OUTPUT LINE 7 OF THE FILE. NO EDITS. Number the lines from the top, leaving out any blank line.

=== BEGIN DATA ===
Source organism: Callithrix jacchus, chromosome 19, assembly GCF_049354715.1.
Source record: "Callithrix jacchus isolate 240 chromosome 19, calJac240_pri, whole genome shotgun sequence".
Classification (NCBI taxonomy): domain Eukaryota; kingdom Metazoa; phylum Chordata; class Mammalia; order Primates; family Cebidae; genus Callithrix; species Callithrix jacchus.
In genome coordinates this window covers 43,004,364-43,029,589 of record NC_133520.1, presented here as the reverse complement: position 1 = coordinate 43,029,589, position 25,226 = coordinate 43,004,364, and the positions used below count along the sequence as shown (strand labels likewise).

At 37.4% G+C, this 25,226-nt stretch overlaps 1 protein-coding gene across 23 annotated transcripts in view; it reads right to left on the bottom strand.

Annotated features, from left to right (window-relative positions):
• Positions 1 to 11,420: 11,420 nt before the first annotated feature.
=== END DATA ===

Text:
• Positions 1 to 11,420: 11,420 nt before the first annotated feature.